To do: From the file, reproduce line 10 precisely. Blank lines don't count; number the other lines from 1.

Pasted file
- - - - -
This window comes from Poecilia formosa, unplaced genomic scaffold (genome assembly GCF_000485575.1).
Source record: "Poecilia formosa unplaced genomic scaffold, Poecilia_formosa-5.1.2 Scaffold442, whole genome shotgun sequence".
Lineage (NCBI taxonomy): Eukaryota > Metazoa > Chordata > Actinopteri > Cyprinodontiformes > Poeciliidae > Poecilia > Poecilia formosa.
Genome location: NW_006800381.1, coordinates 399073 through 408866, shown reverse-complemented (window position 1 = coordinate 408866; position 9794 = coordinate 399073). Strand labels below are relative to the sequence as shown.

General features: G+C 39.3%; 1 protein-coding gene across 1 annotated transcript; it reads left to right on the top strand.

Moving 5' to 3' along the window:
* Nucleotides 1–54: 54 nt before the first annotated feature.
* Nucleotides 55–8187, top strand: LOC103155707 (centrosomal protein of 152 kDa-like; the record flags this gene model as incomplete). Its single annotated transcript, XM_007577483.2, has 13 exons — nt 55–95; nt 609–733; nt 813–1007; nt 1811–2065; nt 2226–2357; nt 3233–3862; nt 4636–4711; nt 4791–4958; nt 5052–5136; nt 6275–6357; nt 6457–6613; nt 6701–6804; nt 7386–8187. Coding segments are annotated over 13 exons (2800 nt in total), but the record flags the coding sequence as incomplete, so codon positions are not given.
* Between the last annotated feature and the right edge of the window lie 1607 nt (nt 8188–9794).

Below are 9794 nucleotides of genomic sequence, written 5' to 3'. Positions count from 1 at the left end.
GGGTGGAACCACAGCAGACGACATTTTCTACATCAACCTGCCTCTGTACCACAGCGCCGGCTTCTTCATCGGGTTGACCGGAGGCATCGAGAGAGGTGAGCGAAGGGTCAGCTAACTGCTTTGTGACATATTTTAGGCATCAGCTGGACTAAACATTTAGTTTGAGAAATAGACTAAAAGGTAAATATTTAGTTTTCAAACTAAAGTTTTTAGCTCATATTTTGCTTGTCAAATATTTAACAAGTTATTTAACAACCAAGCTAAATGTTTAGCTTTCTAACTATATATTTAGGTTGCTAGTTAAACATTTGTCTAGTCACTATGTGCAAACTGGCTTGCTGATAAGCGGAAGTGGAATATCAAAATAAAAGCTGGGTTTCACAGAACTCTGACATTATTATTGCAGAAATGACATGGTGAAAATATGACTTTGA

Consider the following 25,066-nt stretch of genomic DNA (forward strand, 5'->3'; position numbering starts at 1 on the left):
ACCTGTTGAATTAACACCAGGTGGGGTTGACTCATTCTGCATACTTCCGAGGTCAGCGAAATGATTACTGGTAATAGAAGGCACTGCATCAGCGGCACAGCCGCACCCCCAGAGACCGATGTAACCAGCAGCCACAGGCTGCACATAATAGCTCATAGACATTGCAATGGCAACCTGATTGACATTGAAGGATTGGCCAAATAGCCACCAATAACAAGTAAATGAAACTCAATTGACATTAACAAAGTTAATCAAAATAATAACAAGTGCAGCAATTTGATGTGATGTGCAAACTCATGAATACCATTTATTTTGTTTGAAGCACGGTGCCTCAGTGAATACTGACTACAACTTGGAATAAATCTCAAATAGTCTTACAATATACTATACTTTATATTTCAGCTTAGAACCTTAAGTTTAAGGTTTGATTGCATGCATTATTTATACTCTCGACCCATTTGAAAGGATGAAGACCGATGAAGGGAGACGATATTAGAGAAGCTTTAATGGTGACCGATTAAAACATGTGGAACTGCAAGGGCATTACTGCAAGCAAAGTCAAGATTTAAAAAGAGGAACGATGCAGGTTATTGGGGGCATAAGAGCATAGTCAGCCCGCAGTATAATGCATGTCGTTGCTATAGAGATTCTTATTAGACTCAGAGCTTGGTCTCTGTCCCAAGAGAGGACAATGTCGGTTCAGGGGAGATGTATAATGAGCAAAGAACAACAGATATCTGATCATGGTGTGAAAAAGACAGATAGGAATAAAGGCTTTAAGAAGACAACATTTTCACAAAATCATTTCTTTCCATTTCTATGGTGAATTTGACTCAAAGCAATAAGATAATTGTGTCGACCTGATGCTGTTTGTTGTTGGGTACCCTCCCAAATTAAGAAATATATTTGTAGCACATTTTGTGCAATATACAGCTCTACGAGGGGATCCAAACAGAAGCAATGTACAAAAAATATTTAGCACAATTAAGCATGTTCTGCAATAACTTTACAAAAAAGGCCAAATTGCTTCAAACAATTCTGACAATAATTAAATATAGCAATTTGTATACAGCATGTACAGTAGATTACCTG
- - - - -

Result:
Below are 9794 nucleotides of genomic sequence, written 5' to 3'. Positions count from 1 at the left end.